13th-century 'travel guide' for Vikings heading to Scotland
The chronicles have been interpreted by Gisli Sigurdsson, a historian at Reykjavik University, who believes the sagas - part fiction, part fact - reveal how the ancient Norse were far from the fearless pirates of legend.
Sigurdsson said the tales were a warning to travellers that they would encounter a general foggy area, dangerous landings, hostile natives and language problems. They wrote that the people would probably attack you immediately.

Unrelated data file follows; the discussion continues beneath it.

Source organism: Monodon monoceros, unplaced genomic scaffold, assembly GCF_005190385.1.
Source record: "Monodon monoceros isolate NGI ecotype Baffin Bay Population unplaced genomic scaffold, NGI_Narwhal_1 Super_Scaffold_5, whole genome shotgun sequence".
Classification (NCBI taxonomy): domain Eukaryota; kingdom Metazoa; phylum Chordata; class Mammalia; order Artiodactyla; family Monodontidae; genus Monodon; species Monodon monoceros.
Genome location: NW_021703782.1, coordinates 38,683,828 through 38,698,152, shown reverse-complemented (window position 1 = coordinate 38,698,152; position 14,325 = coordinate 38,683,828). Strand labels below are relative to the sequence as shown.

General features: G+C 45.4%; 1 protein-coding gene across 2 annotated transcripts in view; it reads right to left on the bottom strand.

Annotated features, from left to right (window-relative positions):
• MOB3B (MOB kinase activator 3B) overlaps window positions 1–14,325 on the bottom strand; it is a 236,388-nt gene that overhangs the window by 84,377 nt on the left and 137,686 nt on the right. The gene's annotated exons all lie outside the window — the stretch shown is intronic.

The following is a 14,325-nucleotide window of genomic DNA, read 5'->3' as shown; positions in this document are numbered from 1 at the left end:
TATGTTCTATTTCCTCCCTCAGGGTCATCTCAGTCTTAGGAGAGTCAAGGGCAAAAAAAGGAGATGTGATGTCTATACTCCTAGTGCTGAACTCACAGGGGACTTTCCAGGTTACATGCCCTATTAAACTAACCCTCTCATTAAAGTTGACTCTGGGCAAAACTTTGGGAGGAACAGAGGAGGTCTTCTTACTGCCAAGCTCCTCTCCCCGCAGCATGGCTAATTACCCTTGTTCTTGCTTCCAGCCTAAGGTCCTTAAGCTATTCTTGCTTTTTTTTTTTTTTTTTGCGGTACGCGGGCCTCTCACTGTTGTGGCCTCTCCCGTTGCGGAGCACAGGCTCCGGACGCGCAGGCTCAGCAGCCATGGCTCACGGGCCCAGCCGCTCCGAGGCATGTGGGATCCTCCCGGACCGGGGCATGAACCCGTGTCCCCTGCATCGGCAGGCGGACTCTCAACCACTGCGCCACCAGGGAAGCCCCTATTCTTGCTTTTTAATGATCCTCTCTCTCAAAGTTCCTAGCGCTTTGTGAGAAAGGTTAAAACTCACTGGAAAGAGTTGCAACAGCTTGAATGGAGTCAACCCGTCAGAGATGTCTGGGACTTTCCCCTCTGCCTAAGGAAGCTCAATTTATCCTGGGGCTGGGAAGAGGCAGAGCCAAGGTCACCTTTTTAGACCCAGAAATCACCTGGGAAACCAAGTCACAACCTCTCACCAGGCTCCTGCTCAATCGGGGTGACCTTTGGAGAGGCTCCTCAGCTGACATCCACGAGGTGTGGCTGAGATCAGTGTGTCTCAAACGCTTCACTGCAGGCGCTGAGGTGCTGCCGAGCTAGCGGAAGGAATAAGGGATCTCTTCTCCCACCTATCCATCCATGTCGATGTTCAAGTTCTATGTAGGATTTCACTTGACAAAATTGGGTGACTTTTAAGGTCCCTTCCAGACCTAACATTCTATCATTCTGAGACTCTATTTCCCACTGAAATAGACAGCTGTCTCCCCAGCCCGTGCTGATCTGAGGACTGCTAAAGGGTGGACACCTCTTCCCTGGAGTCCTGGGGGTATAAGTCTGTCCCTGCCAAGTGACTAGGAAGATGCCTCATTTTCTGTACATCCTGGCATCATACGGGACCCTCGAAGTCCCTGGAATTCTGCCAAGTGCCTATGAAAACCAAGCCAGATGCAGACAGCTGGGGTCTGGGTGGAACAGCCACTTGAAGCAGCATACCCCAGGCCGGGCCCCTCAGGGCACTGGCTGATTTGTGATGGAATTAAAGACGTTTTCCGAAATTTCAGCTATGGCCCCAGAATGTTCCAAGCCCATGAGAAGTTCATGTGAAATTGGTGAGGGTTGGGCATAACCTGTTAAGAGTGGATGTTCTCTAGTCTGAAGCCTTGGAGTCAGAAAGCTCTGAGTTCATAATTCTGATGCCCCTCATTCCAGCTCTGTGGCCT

A new historical study gleaned the information from stories that filtered back from travelling Vikings and were written on yellowed calf vellum eight centuries ago.
The stories paint a picture of a dangerous country but claim Orkney and Shetland offer a friendlier welcome.
'Icelanders who want to practise robbery are advised to go there,' says one saga. 'But it may cost them their life.'
Another tale tells the story of Icelandic merchants who sailed into a west coast sea loch where they met 13 ships bristling with angry natives.